In 1984, Steve Jobs played American president Franklin Delano Roosevelt in an internal corporate video spoofing the traditional ‘rally the troops’ message. What lessons can we, as marketers using corporate video, take from this newly unearthed gem?

    At first blush, the ‘Steve Jobs as FDR’ video seems almost embarrassing.  It’s a poor imitation – he almost seems more like The Penguin from the old Batman TV show than FDR.  But the video was produced for a Sales conference, and was meant to ‘rally the troops.’  Instead of staring into a camera in a studio and delivering weak motivational copy – the typical troop rallying corporate video, it’s a fun take on the concept.  He’s literally rallying the troops.  We see it now, and it’s a fun piece of nostalgia instead of a discarded piece of corporate collateral.
    Where the ‘Steve Jobs as FDR’ video could have become embarrassing is if the production values were low.  Cardboard tanks. T-shirt uniforms.  Too many non-actors trying to act.  Don’t do it.  If you’re going to commit to creating a marketing asset, commit to making it as high quality as you can within your time and budget constraints.  Again, you’re planning on being big someday, and you want this thing to be remembered fondly. If you try to make a fun corporate video and it doesn’t pan out, don’t be afraid to burn all of the tapes, shred the digital files, and move on.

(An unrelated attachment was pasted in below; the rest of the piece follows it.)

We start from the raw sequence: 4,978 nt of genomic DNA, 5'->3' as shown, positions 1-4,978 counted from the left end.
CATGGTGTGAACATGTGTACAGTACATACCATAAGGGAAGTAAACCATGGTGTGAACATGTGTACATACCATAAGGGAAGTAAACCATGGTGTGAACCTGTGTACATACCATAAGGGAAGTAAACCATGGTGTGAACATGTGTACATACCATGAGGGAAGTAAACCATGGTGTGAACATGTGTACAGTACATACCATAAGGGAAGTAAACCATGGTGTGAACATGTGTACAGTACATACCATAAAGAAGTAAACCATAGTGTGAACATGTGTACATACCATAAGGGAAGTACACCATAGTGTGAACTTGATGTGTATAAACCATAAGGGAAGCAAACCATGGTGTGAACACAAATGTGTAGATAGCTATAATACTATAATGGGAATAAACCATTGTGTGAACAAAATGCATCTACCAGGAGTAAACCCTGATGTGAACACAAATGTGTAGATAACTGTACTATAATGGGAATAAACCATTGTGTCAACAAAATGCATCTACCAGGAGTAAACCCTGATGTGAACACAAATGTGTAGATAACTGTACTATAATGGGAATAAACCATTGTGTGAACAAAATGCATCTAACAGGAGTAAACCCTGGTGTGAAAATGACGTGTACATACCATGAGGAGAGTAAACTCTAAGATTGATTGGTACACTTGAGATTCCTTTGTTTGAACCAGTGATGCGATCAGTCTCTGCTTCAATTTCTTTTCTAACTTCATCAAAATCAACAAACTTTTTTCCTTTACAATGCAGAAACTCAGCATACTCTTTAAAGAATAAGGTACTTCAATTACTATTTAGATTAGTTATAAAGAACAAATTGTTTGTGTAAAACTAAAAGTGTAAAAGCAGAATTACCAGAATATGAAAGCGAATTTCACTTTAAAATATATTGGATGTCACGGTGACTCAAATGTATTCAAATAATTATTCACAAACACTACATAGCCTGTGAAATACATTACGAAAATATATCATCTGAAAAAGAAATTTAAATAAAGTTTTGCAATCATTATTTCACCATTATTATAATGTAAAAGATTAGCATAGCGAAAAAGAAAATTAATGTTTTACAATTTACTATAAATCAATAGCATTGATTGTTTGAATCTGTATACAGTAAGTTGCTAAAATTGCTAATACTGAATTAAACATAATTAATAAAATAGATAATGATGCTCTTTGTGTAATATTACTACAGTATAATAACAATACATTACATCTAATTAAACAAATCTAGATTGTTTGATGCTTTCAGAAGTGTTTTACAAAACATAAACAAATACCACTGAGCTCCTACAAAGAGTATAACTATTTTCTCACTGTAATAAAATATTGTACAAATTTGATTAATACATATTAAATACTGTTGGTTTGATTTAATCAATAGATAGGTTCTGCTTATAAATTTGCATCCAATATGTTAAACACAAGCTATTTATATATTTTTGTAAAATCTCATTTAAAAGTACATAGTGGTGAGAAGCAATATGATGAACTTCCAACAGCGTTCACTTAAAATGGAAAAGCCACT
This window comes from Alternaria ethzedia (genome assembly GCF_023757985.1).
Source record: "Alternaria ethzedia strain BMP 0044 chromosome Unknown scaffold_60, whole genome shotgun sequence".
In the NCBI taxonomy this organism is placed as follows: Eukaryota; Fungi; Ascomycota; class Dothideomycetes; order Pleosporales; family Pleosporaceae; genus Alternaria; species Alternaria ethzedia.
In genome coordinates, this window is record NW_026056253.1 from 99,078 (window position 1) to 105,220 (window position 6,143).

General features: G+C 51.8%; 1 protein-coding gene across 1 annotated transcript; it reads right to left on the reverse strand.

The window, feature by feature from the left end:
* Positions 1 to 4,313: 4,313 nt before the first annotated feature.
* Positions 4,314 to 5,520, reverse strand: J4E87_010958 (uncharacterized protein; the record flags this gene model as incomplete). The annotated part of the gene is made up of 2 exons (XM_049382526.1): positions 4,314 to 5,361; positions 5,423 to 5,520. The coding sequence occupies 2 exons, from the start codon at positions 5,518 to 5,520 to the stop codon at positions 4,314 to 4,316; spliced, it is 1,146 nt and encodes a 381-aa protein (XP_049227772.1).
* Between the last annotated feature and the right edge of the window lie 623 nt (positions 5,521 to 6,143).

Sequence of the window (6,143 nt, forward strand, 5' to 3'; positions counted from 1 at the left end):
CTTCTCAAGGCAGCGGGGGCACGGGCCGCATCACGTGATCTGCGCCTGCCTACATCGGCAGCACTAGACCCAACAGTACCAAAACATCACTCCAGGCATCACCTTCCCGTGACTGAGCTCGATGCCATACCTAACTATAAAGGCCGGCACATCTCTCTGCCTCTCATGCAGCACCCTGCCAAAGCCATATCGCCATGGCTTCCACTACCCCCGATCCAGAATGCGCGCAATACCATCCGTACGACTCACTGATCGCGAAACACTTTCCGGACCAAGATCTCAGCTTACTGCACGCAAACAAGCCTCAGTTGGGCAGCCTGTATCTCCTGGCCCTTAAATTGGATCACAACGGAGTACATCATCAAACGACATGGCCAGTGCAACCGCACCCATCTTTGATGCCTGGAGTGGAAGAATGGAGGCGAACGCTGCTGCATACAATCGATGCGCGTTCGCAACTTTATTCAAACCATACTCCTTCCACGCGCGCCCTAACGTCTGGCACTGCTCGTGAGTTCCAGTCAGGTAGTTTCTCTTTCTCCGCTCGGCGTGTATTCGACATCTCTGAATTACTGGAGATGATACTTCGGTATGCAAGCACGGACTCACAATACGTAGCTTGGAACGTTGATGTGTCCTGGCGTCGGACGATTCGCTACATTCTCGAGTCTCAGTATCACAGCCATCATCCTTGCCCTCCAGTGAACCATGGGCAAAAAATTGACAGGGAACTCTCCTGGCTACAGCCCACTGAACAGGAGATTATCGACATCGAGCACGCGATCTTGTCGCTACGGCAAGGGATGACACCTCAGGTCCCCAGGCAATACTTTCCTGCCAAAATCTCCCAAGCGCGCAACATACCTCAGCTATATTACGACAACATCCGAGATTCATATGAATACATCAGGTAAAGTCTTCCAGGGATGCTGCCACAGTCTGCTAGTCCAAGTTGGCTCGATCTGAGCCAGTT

Jobs gets his ‘rah-rah’ pitch out there humorously, and then nails the Apple tagline at the end, ‘Insaaaaaaanely Great.’  It’s a great moment, reinforcing Apple’s 1984 corporate branding in a quick, off-handed, and genuinely funny way.  Now, not everyone making corporate video is going to have a Steve Jobs to pull something like that off (the rest of the video is pretty cringe-worthy), but it’s important to always be on the lookout for little opportunities when you’re producing corporate videos.  How can we enhance our brand here?  Is there a way we can better show off our strengths?  Are we missing an opportunity with this video?  Ask the hard questions, and keep working to hone your video before, during, and after production. In an incredibly brief segment, Jobs nails down SO many ideas.  We’re at war (with IBM).  We’re the good guys.  We will win.  We have positioning.  We make better products.  That kind of message density is seldom by accident, and often requires dozens of revisions, but it’s worth it.  It demonstrates a level of care and attention to detail to your viewers (often your customers) beyond the quality of the video itself.

Have you ever thought about creating a ‘fun’ corporate video?  What are some of the best analogies for your industry, your positioning, and your product/service?  Producing a spoof video can be great for company morale (get everyone involved) and you wind up with a great marketing asset and, hopefully just like the ‘Jobs as FDR’ video, a fun piece of nostalgia to look back on years from now.